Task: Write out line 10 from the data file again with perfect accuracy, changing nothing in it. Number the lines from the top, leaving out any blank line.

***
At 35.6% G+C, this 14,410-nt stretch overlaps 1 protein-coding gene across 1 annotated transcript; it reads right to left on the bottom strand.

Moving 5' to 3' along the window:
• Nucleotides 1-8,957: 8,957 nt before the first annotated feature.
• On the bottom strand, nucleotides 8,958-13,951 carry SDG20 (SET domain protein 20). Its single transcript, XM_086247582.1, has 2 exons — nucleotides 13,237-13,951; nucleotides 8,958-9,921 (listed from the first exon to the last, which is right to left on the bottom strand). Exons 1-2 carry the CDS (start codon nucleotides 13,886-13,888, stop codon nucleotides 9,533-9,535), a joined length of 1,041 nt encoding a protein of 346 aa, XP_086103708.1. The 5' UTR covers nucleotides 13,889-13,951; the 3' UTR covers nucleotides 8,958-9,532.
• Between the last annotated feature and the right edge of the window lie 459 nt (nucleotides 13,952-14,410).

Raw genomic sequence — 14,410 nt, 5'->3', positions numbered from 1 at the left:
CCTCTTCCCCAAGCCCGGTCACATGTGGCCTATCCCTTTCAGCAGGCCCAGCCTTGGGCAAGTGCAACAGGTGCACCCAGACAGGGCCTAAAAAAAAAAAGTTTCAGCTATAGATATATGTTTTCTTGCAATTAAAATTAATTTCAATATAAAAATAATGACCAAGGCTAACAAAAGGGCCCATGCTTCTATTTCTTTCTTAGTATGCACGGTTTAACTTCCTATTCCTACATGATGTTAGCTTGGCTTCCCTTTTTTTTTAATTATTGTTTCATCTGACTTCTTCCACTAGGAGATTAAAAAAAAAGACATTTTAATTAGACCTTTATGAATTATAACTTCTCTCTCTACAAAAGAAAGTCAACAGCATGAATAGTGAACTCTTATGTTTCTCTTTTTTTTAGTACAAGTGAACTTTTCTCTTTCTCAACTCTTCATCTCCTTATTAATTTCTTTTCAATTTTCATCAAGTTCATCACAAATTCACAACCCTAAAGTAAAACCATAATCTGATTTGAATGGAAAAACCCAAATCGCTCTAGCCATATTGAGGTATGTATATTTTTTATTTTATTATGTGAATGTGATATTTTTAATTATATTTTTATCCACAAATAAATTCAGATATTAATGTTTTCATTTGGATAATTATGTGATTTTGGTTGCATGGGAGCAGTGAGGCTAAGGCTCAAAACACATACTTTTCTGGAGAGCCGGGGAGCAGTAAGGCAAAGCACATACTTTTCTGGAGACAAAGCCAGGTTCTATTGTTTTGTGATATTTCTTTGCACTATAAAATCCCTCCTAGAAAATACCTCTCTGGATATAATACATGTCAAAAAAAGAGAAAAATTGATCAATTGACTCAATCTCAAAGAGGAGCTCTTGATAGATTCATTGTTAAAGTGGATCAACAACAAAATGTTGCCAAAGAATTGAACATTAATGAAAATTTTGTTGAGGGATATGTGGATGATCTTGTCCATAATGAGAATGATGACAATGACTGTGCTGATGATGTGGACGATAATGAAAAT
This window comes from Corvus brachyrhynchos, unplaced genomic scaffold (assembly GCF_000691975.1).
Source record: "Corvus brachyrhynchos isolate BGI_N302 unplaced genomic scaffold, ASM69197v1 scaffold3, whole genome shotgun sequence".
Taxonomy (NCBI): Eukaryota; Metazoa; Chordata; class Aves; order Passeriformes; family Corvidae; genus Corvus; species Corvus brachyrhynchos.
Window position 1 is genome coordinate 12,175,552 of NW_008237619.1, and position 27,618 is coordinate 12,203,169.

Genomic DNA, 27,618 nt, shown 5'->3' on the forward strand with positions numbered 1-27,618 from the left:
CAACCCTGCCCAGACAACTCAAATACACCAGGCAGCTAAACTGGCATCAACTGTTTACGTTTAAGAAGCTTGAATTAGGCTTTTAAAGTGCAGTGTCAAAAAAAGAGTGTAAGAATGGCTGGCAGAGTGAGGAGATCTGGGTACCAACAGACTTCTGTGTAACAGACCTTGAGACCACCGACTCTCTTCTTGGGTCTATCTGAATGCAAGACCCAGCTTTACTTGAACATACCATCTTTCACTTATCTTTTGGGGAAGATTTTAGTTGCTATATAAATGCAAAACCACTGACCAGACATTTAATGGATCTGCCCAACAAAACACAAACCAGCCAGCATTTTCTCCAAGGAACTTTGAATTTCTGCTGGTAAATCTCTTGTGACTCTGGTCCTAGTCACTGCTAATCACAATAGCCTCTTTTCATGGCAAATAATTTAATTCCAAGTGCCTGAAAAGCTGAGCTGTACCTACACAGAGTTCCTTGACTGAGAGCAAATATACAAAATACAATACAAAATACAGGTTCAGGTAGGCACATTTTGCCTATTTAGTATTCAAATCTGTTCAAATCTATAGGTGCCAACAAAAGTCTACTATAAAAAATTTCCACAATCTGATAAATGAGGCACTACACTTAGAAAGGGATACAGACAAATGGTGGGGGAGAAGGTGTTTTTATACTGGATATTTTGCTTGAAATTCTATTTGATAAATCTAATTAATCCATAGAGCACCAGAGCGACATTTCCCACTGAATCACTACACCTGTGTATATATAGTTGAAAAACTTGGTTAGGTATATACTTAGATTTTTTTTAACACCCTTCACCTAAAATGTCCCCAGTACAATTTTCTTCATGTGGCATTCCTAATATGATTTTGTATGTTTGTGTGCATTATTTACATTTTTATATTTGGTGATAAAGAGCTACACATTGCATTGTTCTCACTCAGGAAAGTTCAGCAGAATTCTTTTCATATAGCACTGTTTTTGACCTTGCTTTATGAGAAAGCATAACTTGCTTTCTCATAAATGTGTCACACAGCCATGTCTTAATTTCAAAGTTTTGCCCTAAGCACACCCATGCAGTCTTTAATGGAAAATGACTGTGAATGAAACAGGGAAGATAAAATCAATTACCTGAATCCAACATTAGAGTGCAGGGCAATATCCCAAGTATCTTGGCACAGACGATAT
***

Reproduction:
Taxonomy (NCBI): Eukaryota; Metazoa; Chordata; class Aves; order Passeriformes; family Corvidae; genus Corvus; species Corvus brachyrhynchos.